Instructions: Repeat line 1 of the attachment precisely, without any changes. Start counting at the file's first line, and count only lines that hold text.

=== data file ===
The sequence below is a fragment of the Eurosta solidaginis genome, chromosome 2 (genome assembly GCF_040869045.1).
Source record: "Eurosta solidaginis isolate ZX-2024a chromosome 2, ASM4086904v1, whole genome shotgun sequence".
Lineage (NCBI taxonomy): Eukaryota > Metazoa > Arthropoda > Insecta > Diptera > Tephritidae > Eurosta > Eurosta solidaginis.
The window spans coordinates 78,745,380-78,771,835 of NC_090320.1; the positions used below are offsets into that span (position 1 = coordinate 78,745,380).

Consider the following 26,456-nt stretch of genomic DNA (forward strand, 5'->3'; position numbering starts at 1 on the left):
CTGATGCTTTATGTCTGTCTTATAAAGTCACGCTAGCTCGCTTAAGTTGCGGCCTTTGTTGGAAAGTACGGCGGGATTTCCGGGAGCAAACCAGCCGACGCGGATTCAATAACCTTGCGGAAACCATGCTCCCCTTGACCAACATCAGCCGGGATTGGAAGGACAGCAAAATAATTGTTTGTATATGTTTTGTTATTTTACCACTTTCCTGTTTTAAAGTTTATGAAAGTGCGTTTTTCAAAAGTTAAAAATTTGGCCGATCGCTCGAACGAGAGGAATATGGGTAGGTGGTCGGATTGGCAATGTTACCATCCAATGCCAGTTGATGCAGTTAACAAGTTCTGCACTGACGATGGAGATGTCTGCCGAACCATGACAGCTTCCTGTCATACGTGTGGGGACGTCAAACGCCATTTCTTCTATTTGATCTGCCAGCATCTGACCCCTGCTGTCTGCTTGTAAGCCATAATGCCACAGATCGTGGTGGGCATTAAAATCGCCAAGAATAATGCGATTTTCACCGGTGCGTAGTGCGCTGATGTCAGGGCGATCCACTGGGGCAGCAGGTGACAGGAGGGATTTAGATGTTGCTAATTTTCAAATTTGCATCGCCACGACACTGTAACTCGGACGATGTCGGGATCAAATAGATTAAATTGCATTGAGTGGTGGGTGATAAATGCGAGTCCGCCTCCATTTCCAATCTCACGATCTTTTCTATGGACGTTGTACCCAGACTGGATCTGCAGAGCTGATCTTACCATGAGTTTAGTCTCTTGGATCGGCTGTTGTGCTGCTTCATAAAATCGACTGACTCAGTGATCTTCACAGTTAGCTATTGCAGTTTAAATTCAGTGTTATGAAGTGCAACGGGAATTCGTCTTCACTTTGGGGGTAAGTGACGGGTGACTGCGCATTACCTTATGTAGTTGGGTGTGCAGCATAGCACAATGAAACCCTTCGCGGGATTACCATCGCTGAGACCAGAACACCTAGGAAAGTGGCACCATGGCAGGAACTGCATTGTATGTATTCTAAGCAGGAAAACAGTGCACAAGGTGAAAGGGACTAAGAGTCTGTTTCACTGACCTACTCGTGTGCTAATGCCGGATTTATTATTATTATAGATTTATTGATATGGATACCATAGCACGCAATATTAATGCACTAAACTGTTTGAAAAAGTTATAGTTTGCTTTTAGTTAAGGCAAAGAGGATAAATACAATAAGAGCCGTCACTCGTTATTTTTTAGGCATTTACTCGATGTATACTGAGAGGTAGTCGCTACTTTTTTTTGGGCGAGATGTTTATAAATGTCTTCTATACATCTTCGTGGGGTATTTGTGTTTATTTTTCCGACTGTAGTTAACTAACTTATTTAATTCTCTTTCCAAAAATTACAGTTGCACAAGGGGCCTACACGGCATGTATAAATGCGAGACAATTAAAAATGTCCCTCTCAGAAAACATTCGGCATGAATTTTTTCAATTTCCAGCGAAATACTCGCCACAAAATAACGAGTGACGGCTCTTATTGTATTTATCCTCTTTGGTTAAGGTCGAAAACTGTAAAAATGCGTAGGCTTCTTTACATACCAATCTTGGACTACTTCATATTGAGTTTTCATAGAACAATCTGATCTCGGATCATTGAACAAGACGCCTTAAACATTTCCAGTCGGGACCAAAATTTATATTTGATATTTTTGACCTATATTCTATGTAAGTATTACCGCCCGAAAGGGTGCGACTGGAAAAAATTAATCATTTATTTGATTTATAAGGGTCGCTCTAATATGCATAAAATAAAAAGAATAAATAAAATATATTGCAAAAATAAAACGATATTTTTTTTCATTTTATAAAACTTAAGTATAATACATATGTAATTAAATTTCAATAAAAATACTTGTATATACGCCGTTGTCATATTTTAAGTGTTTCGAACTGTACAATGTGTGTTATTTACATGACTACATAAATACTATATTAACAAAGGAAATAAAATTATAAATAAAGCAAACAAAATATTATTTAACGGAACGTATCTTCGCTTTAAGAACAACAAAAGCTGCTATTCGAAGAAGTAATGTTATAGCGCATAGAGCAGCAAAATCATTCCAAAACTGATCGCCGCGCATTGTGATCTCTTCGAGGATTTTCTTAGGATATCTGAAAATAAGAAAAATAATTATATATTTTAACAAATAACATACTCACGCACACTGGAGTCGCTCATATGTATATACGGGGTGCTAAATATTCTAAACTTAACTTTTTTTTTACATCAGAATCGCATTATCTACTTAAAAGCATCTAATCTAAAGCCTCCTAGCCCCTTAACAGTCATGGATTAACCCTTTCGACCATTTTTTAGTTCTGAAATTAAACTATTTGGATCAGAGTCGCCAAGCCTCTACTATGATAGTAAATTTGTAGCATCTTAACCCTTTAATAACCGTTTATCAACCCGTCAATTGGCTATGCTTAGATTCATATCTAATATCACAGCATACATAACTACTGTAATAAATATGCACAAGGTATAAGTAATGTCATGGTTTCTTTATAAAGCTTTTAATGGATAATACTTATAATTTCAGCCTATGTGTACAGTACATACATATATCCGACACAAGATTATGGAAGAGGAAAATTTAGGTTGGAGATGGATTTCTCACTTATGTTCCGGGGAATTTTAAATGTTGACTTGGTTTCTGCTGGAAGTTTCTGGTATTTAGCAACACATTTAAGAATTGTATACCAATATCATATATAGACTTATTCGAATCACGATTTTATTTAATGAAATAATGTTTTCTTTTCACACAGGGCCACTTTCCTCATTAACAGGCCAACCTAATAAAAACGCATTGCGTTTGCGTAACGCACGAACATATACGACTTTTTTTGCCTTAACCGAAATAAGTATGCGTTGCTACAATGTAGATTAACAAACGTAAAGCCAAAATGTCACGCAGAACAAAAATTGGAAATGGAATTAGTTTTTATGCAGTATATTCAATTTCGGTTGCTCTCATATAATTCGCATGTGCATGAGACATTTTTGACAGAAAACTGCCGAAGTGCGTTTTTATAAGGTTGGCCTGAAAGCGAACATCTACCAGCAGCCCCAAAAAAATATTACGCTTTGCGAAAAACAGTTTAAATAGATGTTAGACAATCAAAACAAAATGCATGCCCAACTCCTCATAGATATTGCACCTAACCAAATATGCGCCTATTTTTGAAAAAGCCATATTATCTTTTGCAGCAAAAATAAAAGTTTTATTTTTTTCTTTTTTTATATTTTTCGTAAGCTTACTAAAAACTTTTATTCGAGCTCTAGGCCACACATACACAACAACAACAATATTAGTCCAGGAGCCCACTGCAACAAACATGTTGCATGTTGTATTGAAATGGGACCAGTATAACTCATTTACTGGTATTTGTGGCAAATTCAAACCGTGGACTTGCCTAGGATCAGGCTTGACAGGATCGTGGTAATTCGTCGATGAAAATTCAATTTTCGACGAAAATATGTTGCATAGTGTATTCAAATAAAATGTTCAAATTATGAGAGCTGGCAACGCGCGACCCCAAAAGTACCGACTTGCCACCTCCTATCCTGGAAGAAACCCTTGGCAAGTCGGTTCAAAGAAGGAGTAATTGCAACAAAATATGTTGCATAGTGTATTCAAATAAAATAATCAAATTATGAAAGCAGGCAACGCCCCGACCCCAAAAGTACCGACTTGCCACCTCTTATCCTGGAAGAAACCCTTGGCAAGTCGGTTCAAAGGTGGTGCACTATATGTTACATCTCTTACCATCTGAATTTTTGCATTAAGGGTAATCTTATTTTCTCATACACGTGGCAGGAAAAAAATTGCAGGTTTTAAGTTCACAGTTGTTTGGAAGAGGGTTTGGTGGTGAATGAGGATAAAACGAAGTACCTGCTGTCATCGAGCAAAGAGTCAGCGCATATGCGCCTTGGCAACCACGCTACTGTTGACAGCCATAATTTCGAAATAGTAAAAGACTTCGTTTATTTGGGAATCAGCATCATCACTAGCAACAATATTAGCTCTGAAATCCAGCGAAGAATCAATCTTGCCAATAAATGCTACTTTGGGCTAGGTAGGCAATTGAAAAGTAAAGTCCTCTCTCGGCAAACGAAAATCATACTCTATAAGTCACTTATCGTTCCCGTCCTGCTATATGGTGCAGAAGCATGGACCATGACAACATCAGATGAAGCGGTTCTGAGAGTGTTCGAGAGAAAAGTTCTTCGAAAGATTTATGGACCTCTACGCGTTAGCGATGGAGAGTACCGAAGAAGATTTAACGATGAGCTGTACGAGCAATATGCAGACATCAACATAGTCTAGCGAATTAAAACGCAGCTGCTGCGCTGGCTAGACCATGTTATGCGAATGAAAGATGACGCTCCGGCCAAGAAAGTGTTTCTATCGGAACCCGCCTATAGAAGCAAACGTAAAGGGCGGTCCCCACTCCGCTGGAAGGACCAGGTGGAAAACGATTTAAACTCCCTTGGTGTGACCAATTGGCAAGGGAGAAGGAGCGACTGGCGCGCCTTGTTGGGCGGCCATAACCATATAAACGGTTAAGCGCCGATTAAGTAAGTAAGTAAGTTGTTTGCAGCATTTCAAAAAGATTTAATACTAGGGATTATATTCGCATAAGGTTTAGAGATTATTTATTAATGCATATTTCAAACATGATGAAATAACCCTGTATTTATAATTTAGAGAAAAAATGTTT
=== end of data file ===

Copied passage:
The sequence below is a fragment of the Eurosta solidaginis genome, chromosome 2 (genome assembly GCF_040869045.1).